• The boundaries between components would be influenced by the existing API
  • The monolith would still be required to act as a proxy to the API in each component, which violates one of the goals of the new architecture.

#2

I like the first proposal. Once migration to gRPC is complete, the docker/rest-api-v1 repository can live its live as its own component, and used as a compatibility layer for those that need it.

Extract the rest-api-v1 component before other components
Similar to the proposal above, except step 3 is done before step 1. This option is not recommended because it re-introduces the problems we had with the docker/engine-api repo, which will significantly increase the work to extract components. Since the primary goal is to support the extraction of components this works against us.

I would’ve loved this alternative proposal (move the API out now, vendor it in, and gradually add gRPC endpoints/API’s, but discussing with @dnephin brought up the downsides, so because of that, I agree it may not be a good choice


#3

I agree with the recommended solution.

I’d just have this to add regarding a possible SDK:

IMHO such a SDK will inevitably be opinionated in regard of which options/endpoints it exposes and what operations it allows. Hence, I think it only makes sense if such a SDK is to be part of a product (e.g. Docker), not this project. The GRPC interface in themselves shall be enough of a client IMHO.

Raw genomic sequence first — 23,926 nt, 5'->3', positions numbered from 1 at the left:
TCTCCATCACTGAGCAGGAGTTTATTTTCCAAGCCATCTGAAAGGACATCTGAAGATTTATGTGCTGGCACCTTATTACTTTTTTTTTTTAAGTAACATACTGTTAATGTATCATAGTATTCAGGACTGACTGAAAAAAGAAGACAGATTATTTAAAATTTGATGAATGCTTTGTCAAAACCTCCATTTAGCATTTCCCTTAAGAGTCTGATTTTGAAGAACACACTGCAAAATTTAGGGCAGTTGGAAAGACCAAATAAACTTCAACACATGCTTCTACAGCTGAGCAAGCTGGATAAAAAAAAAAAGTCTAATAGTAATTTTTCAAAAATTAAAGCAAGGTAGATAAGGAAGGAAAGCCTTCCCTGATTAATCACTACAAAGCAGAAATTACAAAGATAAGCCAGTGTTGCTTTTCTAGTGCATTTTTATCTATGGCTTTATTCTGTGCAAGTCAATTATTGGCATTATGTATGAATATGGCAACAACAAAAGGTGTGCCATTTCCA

As such, I wouldn’t have included it as a possible solution for the mobyproject, but I expect downstream projects to want to go this way to offer some convenience/added value to their user and hide away unneeded details/complexity (e.g. in most common scenarios noone cares about most of the fields that can be changed in the REST API).


#4

+1 to the proposal (and not the alts)


#5

After all the components have been removed, move api/server/ and the new backend implementations into a new docker/rest-api-v1 repo.
Formally deprecate the legacy API by setting a date on which the legacy REST API component will no longer be included in the Docker CE/EE releases.

Can you please consider placing the repo under moby/ rather than docker/, so that 3rd parties can easily corporate on the compatibility issue, even after the Docker product. drop the support for the legacy API?


#6

Nice write up and the recommended solution is much better than the other options.

Does #4 mean that any code using the REST API directly will need a rewrite to gRPC? If so, is there a downside of leaving a permanent REST to gRPC gateway in place other than needing to maintain an extra piece of code (I’m thinking about whether it could be moved to contrib instead of completely removed)?

How long of a deprecation window are we planning?


#7

Does #4 mean that any code using the REST API directly will need a rewrite to gRPC?

Yes, any code would eventually need to be rewritten to use the new APIs.

is there a downside of leaving a permanent REST to gRPC gateway in place

The place it exists now isn’t going to exist in the future, so leaving it in place isn’t really an option. The downside is that it’s maintenance overhead. I expect it will continue to live on as a community project.

How long of a deprecation window are we planning?

I think it’s too early to say. It will depend on when other APIs available. I would personally say that we would need to wait at least a year from the time when the last API is converted, so probably ~2 years.


#8

I agree with the overall approach, but I disagree with #4 - I think not
supporting a REST API going forward is a mistake. You’re basically chopping
off all vanilla-HTTP/curl users. As mentioned, not everything has a grpc
library, nor will everyone want to use one - sometimes just a simple
curl/HTTP-GET is all that’s needed.

thanks
-Doug


#9